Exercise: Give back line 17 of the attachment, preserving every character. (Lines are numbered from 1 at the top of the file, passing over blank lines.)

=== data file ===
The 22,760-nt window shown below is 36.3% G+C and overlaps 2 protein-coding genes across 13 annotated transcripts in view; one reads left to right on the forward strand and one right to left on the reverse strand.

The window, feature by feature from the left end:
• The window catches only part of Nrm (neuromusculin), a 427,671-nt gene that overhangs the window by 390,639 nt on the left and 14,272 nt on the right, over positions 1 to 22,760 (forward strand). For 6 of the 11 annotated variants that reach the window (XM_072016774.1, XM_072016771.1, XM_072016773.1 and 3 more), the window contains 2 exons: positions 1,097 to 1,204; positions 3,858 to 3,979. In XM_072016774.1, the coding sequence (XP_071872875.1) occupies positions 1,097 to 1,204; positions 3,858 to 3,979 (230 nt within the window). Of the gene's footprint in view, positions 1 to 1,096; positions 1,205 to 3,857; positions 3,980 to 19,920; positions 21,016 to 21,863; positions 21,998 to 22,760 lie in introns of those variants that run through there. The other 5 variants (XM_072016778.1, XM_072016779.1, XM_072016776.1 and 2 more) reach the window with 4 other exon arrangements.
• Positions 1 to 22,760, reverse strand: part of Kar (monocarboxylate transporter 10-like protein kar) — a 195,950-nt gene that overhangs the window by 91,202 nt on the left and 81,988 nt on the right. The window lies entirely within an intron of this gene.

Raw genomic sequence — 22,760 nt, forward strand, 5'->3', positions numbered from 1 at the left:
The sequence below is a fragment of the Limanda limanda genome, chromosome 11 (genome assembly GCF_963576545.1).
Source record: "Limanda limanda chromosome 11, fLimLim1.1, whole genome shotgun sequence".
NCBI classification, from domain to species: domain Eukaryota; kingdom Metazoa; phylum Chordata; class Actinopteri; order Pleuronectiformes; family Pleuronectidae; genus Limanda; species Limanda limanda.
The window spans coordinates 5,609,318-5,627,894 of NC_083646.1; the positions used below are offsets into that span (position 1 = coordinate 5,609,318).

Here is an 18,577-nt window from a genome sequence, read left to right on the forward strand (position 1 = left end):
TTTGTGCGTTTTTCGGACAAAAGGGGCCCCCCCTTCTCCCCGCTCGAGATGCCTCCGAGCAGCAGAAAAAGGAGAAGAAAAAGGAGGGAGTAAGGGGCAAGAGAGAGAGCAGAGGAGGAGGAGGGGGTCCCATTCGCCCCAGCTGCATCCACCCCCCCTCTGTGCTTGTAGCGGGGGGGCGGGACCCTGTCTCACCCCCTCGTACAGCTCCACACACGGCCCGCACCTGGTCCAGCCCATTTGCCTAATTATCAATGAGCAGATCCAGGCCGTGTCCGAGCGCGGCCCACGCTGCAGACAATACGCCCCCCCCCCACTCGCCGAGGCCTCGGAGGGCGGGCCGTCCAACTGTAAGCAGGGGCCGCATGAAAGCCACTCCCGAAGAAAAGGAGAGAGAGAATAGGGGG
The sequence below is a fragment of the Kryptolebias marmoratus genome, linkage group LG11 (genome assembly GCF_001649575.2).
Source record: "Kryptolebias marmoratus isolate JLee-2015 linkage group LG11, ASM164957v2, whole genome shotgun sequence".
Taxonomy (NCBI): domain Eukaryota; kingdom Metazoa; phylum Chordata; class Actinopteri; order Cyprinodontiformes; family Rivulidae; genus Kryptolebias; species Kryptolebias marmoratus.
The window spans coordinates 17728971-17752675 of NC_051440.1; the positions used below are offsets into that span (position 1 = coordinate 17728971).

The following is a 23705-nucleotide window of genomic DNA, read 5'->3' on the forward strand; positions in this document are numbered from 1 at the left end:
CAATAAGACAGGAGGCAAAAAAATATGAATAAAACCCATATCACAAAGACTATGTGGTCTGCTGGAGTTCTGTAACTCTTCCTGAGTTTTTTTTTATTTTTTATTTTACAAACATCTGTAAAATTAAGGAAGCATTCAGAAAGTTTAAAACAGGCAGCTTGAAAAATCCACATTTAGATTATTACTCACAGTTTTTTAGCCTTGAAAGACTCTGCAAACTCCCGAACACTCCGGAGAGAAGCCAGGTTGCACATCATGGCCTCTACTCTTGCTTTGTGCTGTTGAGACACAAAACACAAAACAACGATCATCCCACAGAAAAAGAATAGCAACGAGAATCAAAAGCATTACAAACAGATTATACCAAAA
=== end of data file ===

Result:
CAATAAGACAGGAGGCAAAAAAATATGAATAAAACCCATATCACAAAGACTATGTGGTCTGCTGGAGTTCTGTAACTCTTCCTGAGTTTTTTTTTATTTTTTATTTTACAAACATCTGTAAAATTAAGGAAGCATTCAGAAAGTTTAAAACAGGCAGCTTGAAAAATCCACATTTAGATTATTACTCACAGTTTTTTAGCCTTGAAAGACTCTGCAAACTCCCGAACACTCCGGAGAGAAGCCAGGTTGCACATCATGGCCTCTACTCTTGCTTTGTGCTGTTGAGACACAAAACACAAAACAACGATCATCCCACAGAAAAAGAATAGCAACGAGAATCAAAAGCATTACAAACAGATTATACCAAAA